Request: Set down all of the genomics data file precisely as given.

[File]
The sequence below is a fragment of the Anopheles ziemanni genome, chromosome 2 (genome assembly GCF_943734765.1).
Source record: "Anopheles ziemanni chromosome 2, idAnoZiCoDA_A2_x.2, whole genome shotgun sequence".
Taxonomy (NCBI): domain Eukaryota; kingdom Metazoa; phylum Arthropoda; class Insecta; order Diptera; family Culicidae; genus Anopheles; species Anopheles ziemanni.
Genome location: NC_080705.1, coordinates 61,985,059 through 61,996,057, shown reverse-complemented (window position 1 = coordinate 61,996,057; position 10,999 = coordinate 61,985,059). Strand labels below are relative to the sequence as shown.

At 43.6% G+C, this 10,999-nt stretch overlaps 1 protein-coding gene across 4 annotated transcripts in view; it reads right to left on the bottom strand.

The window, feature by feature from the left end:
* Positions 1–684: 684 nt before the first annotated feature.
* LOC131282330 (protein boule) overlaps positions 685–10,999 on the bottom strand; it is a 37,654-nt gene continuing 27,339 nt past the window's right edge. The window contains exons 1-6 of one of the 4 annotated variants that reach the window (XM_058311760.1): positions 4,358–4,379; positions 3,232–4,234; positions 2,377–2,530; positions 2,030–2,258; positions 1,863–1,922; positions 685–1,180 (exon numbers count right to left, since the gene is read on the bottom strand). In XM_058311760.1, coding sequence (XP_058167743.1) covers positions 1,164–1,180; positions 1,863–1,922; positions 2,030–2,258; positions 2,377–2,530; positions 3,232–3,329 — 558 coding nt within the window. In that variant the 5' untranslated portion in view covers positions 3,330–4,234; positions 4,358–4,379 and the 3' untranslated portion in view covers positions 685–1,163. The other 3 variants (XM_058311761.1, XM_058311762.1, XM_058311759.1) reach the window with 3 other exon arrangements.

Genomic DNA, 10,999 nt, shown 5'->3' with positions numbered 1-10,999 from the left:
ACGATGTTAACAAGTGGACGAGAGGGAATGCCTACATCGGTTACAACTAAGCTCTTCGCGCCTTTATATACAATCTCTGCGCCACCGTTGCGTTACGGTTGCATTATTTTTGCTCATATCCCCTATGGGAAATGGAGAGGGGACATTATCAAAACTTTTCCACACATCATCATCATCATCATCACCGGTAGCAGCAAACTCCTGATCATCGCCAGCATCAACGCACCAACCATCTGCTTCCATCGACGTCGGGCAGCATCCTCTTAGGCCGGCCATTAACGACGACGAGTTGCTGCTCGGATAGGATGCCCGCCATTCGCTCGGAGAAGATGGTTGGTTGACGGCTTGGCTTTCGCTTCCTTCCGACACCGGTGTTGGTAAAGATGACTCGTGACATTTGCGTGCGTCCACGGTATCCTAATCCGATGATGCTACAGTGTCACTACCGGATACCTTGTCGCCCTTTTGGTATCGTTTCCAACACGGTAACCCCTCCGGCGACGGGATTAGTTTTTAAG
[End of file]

The sequence below is a fragment of the Anopheles ziemanni genome, chromosome 2 (genome assembly GCF_943734765.1).
Source record: "Anopheles ziemanni chromosome 2, idAnoZiCoDA_A2_x.2, whole genome shotgun sequence".
Taxonomy (NCBI): domain Eukaryota; kingdom Metazoa; phylum Arthropoda; class Insecta; order Diptera; family Culicidae; genus Anopheles; species Anopheles ziemanni.
Genome location: NC_080705.1, coordinates 61,985,059 through 61,996,057, shown reverse-complemented (window position 1 = coordinate 61,996,057; position 10,999 = coordinate 61,985,059). Strand labels below are relative to the sequence as shown.

At 43.6% G+C, this 10,999-nt stretch overlaps 1 protein-coding gene across 4 annotated transcripts in view; it reads right to left on the bottom strand.

The window, feature by feature from the left end:
* Positions 1–684: 684 nt before the first annotated feature.
* LOC131282330 (protein boule) overlaps positions 685–10,999 on the bottom strand; it is a 37,654-nt gene continuing 27,339 nt past the window's right edge. The window contains exons 1-6 of one of the 4 annotated variants that reach the window (XM_058311760.1): positions 4,358–4,379; positions 3,232–4,234; positions 2,377–2,530; positions 2,030–2,258; positions 1,863–1,922; positions 685–1,180 (exon numbers count right to left, since the gene is read on the bottom strand). In XM_058311760.1, coding sequence (XP_058167743.1) covers positions 1,164–1,180; positions 1,863–1,922; positions 2,030–2,258; positions 2,377–2,530; positions 3,232–3,329 — 558 coding nt within the window. In that variant the 5' untranslated portion in view covers positions 3,330–4,234; positions 4,358–4,379 and the 3' untranslated portion in view covers positions 685–1,163. The other 3 variants (XM_058311761.1, XM_058311762.1, XM_058311759.1) reach the window with 3 other exon arrangements.

Genomic DNA, 10,999 nt, shown 5'->3' with positions numbered 1-10,999 from the left:
ACGATGTTAACAAGTGGACGAGAGGGAATGCCTACATCGGTTACAACTAAGCTCTTCGCGCCTTTATATACAATCTCTGCGCCACCGTTGCGTTACGGTTGCATTATTTTTGCTCATATCCCCTATGGGAAATGGAGAGGGGACATTATCAAAACTTTTCCACACATCATCATCATCATCATCACCGGTAGCAGCAAACTCCTGATCATCGCCAGCATCAACGCACCAACCATCTGCTTCCATCGACGTCGGGCAGCATCCTCTTAGGCCGGCCATTAACGACGACGAGTTGCTGCTCGGATAGGATGCCCGCCATTCGCTCGGAGAAGATGGTTGGTTGACGGCTTGGCTTTCGCTTCCTTCCGACACCGGTGTTGGTAAAGATGACTCGTGACATTTGCGTGCGTCCACGGTATCCTAATCCGATGATGCTACAGTGTCACTACCGGATACCTTGTCGCCCTTTTGGTATCGTTTCCAACACGGTAACCCCTCCGGCGACGGGATTAGTTTTTAAG